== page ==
Grundfos, the Danish-based manufacturer of water pumps widely used in the food and beverage industry, has reported growth in turnover of 5 per cent for the 2002 financial year.
Although the growth has slowed compared to recent years' results, flexible budgets and an early intervention to reduce costs meant the group made DK726 million (€97.7m) which marks an increase after taxes of 17 per cent - almost DK100 million - compared to the previous year. With this, Grundfos took a significant moved considerably closer to achieving the group's earnings target of a profit before tax of 10 per cent.
When the budget for 2002 was planned, group management acknowledged that the global development might move in other directions than had originally been anticipated and had incorporated a number of alternative plans of action. This meant that when the development in turnover slowed down in the beginning of 2002 it was only a matter of instigating one of the plans.
The quick intervention took effect and by the end of the year a sound balance between the growth in turnover and profit was not only restored but also improved - by the last quarter there was even a growth in turnover of 7 per cent while there was no development in costs compared to the previous year. For the year as a whole, costs increased by 3 per cent.
Despite the continued uncertainty in the global economy, and generally difficult market conditions in most of Grundfos' markets, 2002 became a fairly good year for the group. The growth in turnover from DK10.214 million to DK10.703 million is seen as satisfactory, and resulted from Grundfos' continued global capture of market shares.
The company said it was also satisfied with a profit before tax of DK726 million, which is 6.8 per cent of turnover. That is a significant gain compared to 6.1 per cent in 2001.
In recent years, Grundfos has focused on ensuring a large share in the growth in the new Eastern European and Far Eastern markets. This strategy has once again proved fruitful - approximately 40 per cent of the group's total growth in turnover was generated there. This compensated partly for the low growth in the large markets such as Germany, Japan and the US.
In 2002 Russia produced the highest growth in turnover with 40 per cent. This means that Russia is now a significant market for Grundfos and is considered to hold a major growth potential. This applies to all of the Eastern European region, which is why a considerable part of Grundfos' sales and marketing investments in the next few years will be made there.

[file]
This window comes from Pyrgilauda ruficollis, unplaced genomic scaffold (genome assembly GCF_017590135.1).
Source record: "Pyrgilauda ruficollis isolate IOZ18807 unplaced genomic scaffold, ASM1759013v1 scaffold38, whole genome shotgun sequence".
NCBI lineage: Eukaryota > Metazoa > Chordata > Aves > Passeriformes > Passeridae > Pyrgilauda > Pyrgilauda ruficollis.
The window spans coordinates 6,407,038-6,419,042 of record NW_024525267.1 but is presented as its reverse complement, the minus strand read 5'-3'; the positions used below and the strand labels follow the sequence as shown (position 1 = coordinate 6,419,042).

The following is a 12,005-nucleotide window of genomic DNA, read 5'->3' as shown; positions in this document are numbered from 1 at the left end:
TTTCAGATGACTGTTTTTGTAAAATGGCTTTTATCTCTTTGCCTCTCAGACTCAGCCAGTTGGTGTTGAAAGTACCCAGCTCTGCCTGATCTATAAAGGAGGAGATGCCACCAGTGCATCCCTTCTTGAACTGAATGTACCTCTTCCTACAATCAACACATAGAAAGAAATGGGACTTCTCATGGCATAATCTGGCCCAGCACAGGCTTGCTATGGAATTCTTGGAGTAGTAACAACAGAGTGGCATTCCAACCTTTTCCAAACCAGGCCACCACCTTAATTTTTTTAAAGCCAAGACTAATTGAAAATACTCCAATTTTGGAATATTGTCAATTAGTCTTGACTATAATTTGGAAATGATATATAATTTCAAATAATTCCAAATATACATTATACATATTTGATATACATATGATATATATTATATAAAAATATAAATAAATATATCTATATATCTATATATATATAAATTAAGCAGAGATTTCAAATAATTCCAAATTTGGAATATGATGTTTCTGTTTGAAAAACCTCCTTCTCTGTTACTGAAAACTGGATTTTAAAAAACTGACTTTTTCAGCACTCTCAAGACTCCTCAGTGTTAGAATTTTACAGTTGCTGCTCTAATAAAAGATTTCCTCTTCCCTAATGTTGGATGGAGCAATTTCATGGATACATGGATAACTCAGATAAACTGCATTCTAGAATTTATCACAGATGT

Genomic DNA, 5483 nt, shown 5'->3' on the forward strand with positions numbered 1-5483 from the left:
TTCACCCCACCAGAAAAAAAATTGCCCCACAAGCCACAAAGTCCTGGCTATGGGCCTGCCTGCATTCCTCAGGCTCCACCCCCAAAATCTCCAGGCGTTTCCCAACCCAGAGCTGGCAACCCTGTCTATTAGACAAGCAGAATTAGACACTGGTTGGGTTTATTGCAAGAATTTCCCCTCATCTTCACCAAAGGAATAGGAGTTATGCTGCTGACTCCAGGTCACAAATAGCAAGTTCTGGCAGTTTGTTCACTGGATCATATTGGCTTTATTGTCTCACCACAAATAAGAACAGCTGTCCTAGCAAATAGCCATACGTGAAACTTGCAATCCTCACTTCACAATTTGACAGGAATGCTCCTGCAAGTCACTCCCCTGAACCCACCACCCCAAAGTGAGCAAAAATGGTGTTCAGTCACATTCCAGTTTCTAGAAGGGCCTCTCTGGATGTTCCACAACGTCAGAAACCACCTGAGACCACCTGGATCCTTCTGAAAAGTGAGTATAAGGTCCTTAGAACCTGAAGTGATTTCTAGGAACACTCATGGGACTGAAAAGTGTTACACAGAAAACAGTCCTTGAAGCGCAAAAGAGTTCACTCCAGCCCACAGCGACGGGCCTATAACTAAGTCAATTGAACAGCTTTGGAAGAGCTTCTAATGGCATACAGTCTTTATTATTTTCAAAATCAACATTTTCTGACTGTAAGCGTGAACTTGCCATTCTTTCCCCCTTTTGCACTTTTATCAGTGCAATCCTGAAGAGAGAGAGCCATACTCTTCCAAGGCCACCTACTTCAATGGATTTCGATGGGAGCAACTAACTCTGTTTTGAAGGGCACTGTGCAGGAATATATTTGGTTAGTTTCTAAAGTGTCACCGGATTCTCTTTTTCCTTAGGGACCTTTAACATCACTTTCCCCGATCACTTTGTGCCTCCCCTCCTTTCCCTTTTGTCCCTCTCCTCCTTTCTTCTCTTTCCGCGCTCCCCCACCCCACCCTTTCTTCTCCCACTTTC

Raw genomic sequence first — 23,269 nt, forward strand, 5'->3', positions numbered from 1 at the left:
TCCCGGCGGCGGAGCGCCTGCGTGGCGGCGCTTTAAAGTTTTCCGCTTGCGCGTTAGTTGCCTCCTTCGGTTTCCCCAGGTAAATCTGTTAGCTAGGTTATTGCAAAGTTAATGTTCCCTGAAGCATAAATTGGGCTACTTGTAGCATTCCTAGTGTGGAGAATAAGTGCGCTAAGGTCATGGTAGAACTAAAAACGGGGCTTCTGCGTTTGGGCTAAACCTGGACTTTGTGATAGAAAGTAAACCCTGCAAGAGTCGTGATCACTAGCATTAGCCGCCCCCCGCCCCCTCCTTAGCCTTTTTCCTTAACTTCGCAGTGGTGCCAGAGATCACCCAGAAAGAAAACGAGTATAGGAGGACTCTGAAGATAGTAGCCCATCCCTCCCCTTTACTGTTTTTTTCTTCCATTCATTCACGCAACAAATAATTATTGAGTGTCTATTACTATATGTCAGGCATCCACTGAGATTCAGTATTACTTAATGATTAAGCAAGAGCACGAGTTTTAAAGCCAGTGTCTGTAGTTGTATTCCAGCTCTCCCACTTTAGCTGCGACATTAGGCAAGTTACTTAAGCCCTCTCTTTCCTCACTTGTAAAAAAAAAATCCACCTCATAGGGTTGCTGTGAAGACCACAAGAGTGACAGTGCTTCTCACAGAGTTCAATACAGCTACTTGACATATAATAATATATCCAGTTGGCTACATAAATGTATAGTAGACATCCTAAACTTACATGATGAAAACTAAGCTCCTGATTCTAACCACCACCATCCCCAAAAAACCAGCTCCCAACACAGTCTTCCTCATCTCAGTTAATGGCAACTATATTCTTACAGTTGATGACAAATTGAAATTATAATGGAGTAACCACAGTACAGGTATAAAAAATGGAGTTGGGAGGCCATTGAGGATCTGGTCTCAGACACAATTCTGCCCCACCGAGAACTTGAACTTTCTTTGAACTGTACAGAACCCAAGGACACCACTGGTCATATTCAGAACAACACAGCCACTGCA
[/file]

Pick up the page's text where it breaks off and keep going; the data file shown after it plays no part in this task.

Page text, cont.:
Apart from Japan, the growth in the Far Eastern markets reached 13 per cent. Also in this region - and especially in China - Grundfos says it aims to increase its growth rates over the next years.
The group said that due to the tense international situation, it had created flexible budgets with alternative plans of action to be implemented if things go better or worse than anticipated in the cost budgets.
The group budget 2003 includes a continued focus on cost control - this, however, does not apply to costs on research and development. On average, they will increase in parallel with the turnover.
The budget for the year ahead contains record new investments of DK950 million. A large part of that will be spent on a number of new products to be introduced in 2003 and another important part will be spent on the expansion of the group's factories in Hungary and China and the establishment of a production site in Russia.
The growth in turnover for 2003 is predicted to remain on the same level as that of 2002, whereas the company predicts that profit before tax will increase to 20 per cent. The company says that it considers the growth in profit a prerequisite of the group's continued ability to self-finance its ambitious plans of investments in product development and aggressive marketing.
The two economic main objectives for the Grundfos Group over the next years is to reach a profit before taxes of 10 per cent in 2005 and to reach a turnover of €2 million by 2007.